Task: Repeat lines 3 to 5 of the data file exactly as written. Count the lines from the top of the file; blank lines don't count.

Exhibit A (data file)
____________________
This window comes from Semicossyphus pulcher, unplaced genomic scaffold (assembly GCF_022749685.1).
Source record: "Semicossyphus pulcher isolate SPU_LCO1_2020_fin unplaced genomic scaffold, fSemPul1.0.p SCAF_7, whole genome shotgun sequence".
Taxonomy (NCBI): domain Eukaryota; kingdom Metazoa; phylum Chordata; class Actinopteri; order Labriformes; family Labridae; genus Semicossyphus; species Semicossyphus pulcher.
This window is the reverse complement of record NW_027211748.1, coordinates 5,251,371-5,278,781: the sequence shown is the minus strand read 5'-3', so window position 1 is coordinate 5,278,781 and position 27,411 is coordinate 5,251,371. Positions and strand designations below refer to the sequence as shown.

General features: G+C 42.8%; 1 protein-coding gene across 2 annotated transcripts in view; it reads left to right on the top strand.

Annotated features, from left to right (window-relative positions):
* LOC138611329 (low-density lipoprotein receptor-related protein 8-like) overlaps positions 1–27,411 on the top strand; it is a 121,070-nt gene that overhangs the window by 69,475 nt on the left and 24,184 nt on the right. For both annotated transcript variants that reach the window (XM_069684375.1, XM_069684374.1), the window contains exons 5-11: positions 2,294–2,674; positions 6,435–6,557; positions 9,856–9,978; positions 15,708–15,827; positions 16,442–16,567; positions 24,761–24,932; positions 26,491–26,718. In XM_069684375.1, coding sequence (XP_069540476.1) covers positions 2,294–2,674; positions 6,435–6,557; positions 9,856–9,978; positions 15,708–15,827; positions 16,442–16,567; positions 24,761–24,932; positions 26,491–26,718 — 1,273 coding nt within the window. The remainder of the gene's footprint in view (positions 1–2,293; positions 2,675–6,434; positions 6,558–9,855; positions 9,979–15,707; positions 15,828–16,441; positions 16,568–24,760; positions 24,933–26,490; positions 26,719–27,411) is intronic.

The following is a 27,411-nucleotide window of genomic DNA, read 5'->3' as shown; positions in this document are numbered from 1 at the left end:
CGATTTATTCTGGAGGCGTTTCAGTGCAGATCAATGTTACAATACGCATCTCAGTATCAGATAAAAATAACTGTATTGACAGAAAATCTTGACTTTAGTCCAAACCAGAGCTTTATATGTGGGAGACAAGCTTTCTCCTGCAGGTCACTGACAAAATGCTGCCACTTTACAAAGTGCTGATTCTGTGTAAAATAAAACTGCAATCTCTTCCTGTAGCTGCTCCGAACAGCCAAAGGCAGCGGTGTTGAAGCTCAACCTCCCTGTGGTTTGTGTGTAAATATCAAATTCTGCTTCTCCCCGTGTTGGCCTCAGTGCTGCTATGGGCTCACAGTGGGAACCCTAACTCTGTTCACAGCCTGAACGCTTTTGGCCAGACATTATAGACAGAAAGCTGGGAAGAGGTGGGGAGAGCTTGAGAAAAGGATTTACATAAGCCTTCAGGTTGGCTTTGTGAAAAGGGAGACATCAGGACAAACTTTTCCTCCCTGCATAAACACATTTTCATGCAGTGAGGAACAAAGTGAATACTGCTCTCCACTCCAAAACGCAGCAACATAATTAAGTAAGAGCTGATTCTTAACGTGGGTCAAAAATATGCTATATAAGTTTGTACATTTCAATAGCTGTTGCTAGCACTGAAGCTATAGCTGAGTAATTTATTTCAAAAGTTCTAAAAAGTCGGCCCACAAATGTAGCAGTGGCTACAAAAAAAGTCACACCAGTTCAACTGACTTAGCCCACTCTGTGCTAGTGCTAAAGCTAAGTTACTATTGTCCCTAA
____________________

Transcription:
Taxonomy (NCBI): domain Eukaryota; kingdom Metazoa; phylum Chordata; class Actinopteri; order Labriformes; family Labridae; genus Semicossyphus; species Semicossyphus pulcher.
This window is the reverse complement of record NW_027211748.1, coordinates 5,251,371-5,278,781: the sequence shown is the minus strand read 5'-3', so window position 1 is coordinate 5,278,781 and position 27,411 is coordinate 5,251,371. Positions and strand designations below refer to the sequence as shown.

General features: G+C 42.8%; 1 protein-coding gene across 2 annotated transcripts in view; it reads left to right on the top strand.